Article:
- November 28, 2016
- Ariane Fortin
You might be thinking that the criteria are not sufficiently detailed. Or perhaps you find that their interpretation seems subjective? So I asked two officials to explain briefly how they were taught to apply the system.Is one criterion more important than the others?
"The first criterion is the most important of the 4. We always favour the boxer who throws the highest number of quality blows on target,” says Tony. “When the number of quality shots is the same, that’s when we push the evaluation further. The remaining criteria are all on equal footing."
Quantity versus quality: What matters most?
According to Nathalie, it’s quality over quantity. "A boxer does not automatically win the exchange because he throws more shots. [...] The impact counts as well. In an exchange, you might see the blue boxer give two clear shots, but then you see his head fly back because of a very powerful blow from the red boxer. Regardless of whether the referee gives an 8 count or not, for me the winner of the exchange is the red boxer."
"Boxers who throw a lot of shots can be a trap for judges," says Tony, giving as an example a boxer who throws 75 shots in a round, but touches the target clearly only 4 times. "In meetings before the beginning of an event, we are constantly reminded of the importance of focusing on the quality of the shots," Tony says about international competitions.
Do judges receive special instructions before tournaments?
"It's different from one tournament to another, depending on the supervisor," says Nathalie. “For example, during the meeting before the tournament in Costa Rica [AMBC American Confederation Youth Championships – October 2016], we were told to watch for low heads, because it was a junior tournament and headgear was going to be removed soon. We were told to call the low heads that were really dangerous."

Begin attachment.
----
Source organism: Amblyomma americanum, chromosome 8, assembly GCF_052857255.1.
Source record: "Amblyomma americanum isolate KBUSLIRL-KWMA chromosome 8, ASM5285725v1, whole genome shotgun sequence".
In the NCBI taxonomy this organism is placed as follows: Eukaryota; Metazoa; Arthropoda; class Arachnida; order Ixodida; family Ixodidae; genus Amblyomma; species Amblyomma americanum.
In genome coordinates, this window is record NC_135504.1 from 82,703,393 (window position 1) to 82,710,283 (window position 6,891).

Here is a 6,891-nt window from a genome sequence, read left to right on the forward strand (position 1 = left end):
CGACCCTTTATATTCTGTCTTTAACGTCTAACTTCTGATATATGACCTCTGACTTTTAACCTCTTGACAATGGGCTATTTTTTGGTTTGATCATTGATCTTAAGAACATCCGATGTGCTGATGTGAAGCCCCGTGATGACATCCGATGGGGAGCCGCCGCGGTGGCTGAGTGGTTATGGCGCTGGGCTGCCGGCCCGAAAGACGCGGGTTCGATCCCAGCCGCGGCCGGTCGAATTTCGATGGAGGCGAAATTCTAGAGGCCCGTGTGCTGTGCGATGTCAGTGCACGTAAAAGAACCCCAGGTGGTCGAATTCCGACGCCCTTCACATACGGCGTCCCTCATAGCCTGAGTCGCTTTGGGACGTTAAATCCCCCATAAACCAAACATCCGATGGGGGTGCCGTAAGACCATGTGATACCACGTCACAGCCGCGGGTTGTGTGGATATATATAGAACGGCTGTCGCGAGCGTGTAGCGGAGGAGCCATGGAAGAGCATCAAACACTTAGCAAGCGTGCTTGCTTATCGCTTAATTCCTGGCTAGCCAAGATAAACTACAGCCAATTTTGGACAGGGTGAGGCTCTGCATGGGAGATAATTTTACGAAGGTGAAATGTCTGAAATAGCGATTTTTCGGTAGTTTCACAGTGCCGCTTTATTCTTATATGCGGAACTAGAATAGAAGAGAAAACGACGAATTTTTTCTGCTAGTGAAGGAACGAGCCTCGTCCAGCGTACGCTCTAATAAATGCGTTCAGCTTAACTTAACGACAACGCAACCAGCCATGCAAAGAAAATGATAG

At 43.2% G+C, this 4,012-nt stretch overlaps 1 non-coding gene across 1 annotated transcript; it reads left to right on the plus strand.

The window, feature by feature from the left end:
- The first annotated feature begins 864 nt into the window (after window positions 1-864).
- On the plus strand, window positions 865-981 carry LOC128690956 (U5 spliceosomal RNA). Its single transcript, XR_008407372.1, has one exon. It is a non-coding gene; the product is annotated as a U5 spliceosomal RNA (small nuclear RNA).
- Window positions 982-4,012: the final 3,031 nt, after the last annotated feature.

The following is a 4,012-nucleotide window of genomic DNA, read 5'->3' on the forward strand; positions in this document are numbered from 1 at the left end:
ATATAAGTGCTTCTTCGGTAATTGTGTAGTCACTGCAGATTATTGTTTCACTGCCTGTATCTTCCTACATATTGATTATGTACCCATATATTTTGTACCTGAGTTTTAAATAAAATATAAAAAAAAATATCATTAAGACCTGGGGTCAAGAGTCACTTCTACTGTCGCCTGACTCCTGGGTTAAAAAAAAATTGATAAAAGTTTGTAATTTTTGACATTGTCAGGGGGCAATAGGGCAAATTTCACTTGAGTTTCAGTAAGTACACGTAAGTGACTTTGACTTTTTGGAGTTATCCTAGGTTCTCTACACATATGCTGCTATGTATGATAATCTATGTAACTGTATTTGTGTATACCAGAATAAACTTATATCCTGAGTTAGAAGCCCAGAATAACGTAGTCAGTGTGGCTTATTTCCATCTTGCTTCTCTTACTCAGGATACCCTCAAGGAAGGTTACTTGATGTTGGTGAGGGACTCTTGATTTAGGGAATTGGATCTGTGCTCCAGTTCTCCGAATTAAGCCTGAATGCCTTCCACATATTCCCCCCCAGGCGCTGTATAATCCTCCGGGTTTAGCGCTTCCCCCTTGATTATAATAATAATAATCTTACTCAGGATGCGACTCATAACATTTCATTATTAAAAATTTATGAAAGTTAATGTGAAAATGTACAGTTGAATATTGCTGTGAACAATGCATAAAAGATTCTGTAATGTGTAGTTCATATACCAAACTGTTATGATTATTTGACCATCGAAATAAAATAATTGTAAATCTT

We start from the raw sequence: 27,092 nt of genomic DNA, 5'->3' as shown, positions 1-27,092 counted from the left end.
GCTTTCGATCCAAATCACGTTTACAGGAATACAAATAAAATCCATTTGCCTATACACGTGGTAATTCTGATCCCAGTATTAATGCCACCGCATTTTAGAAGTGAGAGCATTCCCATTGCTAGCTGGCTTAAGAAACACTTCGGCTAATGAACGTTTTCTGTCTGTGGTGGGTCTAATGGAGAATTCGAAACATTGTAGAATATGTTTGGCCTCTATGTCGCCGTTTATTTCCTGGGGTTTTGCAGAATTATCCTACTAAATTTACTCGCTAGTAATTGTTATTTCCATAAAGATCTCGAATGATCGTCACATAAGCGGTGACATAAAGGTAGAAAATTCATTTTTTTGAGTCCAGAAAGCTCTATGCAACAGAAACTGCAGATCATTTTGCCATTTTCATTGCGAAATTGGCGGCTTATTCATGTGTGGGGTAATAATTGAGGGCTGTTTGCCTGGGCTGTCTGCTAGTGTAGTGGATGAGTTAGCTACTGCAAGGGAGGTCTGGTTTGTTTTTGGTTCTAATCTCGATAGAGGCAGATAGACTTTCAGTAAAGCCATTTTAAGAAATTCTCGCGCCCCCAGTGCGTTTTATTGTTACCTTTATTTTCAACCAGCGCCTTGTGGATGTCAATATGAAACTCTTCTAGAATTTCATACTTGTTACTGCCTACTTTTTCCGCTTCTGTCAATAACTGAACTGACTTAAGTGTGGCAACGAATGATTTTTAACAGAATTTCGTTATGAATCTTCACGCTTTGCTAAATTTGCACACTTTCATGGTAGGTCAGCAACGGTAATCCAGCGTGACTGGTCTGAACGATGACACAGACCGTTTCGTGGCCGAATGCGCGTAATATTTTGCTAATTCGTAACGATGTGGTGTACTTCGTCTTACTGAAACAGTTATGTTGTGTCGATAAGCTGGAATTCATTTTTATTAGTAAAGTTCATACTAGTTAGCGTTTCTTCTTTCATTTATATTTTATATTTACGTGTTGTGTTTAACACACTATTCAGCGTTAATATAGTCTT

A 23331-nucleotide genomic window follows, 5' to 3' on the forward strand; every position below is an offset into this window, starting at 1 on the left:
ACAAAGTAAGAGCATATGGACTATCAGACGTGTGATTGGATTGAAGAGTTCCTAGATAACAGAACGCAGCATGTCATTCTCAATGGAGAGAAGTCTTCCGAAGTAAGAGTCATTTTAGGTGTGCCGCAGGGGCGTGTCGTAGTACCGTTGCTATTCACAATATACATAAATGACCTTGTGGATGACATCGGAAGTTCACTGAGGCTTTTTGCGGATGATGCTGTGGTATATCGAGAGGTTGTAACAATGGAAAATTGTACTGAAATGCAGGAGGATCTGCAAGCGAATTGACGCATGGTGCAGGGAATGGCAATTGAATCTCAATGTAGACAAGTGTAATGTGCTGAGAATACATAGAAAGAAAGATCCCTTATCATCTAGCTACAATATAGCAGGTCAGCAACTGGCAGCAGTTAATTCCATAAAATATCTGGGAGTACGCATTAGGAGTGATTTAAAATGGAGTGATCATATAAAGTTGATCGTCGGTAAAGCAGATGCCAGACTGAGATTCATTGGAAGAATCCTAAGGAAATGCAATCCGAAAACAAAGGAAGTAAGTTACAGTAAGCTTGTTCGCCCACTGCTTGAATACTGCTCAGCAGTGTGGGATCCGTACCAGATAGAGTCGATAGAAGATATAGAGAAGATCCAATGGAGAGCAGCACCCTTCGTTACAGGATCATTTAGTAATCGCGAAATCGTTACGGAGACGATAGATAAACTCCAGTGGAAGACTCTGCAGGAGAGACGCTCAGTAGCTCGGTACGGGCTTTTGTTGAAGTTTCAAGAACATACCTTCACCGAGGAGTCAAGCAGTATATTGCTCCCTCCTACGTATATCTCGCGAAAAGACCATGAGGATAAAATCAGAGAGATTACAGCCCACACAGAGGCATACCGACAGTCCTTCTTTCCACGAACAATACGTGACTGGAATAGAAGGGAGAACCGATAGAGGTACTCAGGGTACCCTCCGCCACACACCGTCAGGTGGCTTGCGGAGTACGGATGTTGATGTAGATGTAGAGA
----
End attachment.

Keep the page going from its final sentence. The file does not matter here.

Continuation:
Nathalie adds: "In Costa Rica, nobody told the judges to favour the aggressor but, as the first day of competition went on, I realized that this was what the judges favoured. And I’m talking about cases where the fight was close: when the round was close and both were good and had punches of good quality, rounds were given to the aggressor.”
Are athletes penalized for warnings?
The fourth criterion (Infringement of the rules) is important when a bout is very close. "If the referee has warned a boxer several times – even if no points were lost –, the faults may lead the judges to lean towards his opponent. When the bout is very close and we feel that the boxer really deserved his warning, we deem that this boxer has lost the round," says Tony.
Does an 8 count automatically equal a 10-8 round?
No. An 8 count does not guarantee a 10-8 for the boxer who gave it, but if the judges consider that there was domination during the round, they may grant a 10-8, whether there was an 8 count or not. "It also goes with the category,” adds Tony. “If a boxer from the -69 kg category – the smallest category to wear 12 oz gloves – wins a round and is also able to shake his opponent with one shot, one can judge that there is domination and give a 10-8. Conversely, a boxer in -91 kg who touches the target several times will win a 10-9 if the shots do not seem to bother the opponent."